Developers generally maintain a commercial general liability policies, vehicular insurance and professional liability insurance. It is important to note that commercial general liability policies, while protecting against bodily injury and property damage to third parties, may not protect a developer for damage to the developer’s own property.

Developers should consider adding a builder’s risk insurance policy, a temporary insurance policy that protects buildings and structures while construction is underway. Builder’s risk insurance usually covers losses from fire, vandalism, weather, explosions and theft. Typically, builders risk insurance policies do not cover injuries or damage caused by the insured during the construction project, vehicles used for the project, workers’ compensation, and tools and equipment used on the project. Insurance companies often recommend that a policy effective date be before materials arrive at a construction site and end when the property is sold or when applicable certificates of occupancy are issued.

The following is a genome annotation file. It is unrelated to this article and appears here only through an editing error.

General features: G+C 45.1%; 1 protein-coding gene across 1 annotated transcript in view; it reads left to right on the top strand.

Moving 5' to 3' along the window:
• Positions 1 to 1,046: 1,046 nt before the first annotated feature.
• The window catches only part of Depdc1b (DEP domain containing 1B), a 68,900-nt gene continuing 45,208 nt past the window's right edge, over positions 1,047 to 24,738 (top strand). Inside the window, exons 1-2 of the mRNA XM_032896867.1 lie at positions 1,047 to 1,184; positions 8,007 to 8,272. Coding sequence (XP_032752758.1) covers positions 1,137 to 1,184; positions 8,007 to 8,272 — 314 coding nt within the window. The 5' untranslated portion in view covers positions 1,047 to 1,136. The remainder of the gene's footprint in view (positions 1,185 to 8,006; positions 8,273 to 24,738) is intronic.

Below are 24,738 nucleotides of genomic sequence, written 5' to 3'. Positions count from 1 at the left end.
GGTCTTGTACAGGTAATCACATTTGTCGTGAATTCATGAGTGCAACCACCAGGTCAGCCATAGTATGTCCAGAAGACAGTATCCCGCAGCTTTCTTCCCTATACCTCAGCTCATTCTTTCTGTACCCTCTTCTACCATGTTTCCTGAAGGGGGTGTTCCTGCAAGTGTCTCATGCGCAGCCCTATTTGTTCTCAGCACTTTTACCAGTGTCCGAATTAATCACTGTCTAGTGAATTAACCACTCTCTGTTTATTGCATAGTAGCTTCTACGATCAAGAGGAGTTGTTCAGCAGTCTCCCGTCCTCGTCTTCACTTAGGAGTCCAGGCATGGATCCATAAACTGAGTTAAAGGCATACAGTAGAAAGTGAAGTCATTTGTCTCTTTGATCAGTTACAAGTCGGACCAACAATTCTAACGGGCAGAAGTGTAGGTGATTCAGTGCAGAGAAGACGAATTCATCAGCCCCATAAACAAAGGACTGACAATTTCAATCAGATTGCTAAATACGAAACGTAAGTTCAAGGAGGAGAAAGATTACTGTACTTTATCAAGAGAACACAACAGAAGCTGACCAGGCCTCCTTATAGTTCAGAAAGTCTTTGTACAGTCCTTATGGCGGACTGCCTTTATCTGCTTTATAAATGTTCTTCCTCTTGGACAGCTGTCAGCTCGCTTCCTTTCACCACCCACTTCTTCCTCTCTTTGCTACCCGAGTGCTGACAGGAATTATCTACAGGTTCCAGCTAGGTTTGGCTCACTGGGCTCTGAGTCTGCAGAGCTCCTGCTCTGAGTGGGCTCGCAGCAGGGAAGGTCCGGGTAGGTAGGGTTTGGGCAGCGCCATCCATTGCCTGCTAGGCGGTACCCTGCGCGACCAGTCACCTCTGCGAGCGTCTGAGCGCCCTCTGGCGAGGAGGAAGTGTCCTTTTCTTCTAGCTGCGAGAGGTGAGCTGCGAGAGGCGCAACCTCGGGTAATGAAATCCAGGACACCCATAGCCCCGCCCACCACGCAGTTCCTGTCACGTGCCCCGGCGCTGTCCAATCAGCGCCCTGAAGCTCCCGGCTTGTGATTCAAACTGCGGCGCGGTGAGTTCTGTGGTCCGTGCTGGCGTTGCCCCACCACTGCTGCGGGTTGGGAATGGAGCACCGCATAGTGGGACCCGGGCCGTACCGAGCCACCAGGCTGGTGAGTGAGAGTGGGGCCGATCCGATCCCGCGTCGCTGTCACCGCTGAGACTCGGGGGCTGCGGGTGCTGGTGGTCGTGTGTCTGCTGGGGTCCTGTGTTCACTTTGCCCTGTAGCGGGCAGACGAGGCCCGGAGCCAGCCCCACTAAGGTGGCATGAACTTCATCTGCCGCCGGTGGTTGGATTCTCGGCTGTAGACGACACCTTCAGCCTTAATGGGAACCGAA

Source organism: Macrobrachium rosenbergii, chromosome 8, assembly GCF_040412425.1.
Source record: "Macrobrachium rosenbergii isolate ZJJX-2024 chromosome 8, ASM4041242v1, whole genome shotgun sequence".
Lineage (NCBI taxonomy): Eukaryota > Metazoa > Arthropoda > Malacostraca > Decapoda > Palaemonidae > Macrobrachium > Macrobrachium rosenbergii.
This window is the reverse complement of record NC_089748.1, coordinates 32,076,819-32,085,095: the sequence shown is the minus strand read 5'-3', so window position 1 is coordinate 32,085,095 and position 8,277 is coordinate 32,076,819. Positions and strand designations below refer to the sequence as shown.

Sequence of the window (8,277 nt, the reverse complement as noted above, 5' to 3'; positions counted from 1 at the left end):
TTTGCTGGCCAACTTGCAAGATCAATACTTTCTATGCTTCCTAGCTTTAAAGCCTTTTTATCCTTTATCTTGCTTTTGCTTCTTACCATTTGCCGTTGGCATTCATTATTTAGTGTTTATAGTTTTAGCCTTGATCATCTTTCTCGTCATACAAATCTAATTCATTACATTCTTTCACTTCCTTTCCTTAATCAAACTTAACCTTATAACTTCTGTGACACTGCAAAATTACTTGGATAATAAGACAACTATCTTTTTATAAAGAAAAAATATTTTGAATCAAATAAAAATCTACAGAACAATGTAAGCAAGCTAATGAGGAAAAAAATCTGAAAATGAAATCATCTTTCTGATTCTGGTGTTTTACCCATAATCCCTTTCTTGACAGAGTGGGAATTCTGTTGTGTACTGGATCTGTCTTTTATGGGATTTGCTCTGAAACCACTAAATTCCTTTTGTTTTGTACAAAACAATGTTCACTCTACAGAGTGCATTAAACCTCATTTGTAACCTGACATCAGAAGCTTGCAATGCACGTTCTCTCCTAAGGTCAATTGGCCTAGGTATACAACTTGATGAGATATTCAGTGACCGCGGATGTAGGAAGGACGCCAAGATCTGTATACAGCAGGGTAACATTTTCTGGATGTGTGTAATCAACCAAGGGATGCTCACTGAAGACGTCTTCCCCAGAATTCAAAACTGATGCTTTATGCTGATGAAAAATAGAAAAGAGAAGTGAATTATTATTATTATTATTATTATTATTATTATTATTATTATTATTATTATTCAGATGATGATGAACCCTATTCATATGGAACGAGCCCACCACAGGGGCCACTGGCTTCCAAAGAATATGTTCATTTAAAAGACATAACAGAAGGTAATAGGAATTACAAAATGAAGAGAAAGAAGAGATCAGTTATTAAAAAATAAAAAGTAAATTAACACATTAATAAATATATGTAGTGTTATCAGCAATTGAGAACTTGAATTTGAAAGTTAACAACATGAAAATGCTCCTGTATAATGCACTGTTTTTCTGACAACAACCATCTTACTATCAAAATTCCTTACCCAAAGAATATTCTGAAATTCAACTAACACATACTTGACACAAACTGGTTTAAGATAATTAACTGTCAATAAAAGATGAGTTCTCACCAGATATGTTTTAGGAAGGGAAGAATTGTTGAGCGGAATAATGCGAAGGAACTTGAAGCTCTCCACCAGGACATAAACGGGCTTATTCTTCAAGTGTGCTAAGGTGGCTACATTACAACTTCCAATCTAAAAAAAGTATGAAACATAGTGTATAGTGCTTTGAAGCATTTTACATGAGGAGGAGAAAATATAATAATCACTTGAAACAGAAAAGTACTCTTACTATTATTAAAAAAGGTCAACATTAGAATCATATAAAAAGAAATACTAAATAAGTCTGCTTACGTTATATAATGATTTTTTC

While not a form of traditional insurance, thorough environmental due diligence can be a highly effective form of insurance for developers. If the project site is especially contaminated, developers may also need to consider obtaining an environmental insurance policy.

This is the final article in a three-part series. Part one reviewed how to avoid a lawsuit on a project in close proximity to other buildings and part two covered how contractors and developers can mitigate the risk of claims From adjacent landowners.

by Josh Levy
Joshua Levy is co-leader of Husch Blackwell's Construction & Design Group, and has represented clients for more than 25 years in construction disputes and claims. He is also an arbitrator with the American Arbitration Association.